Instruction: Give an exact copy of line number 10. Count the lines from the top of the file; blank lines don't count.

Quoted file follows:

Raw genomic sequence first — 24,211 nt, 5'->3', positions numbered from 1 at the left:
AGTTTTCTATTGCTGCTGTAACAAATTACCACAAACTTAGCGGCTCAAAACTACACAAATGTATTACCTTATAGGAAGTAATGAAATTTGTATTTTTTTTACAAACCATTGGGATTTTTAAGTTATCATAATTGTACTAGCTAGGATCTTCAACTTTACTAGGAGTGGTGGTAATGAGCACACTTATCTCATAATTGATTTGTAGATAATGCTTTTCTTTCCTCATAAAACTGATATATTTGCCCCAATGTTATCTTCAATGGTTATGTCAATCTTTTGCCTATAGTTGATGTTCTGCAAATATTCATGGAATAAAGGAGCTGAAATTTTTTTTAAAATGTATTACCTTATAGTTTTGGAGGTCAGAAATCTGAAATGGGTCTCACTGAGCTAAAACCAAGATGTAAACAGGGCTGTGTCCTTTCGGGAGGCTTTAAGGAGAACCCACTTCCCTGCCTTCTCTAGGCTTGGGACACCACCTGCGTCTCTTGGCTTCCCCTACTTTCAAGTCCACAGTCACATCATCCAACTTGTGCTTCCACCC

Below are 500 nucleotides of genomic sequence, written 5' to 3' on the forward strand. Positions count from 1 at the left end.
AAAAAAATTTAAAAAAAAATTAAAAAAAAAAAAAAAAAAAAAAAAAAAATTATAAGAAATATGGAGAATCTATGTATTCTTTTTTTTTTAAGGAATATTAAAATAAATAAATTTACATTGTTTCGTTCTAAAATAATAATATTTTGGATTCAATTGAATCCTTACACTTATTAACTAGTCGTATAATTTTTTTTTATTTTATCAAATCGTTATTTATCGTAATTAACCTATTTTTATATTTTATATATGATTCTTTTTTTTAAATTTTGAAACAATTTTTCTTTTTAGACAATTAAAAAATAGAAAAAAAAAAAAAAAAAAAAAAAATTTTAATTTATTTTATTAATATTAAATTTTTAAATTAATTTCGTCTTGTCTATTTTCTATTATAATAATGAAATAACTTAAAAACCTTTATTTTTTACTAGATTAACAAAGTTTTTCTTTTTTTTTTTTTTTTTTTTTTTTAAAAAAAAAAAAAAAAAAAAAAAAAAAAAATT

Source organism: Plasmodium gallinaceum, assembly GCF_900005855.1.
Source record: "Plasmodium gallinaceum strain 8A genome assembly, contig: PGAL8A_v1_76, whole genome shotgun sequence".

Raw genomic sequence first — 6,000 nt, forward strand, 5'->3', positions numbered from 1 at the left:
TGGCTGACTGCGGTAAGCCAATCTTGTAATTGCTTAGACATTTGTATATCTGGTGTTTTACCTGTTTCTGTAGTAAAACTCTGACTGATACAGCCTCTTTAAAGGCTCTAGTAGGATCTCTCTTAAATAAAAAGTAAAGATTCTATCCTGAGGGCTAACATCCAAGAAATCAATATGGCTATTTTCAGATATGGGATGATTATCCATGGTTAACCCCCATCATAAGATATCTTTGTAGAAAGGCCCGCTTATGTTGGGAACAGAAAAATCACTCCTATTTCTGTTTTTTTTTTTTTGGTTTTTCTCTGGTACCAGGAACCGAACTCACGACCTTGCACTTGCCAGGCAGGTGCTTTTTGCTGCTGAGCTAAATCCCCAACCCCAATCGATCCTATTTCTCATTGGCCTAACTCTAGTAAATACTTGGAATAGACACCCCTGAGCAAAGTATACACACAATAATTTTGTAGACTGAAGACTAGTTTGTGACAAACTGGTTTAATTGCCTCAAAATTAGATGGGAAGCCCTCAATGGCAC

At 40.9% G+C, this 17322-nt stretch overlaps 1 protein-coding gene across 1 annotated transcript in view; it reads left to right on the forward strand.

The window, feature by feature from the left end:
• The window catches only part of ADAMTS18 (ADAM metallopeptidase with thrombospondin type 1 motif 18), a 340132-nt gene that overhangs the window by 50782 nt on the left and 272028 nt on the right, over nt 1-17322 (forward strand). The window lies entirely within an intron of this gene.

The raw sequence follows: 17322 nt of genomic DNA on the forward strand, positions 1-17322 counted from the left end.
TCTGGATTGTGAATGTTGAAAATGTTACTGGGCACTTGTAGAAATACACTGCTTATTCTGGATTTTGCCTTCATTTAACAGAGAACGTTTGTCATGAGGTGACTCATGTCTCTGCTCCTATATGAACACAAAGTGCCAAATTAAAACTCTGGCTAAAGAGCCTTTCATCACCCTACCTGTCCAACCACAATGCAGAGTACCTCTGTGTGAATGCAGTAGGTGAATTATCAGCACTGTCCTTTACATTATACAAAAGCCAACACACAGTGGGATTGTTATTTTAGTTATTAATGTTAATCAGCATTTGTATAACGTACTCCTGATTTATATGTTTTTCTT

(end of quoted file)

The window, feature by feature from the left end: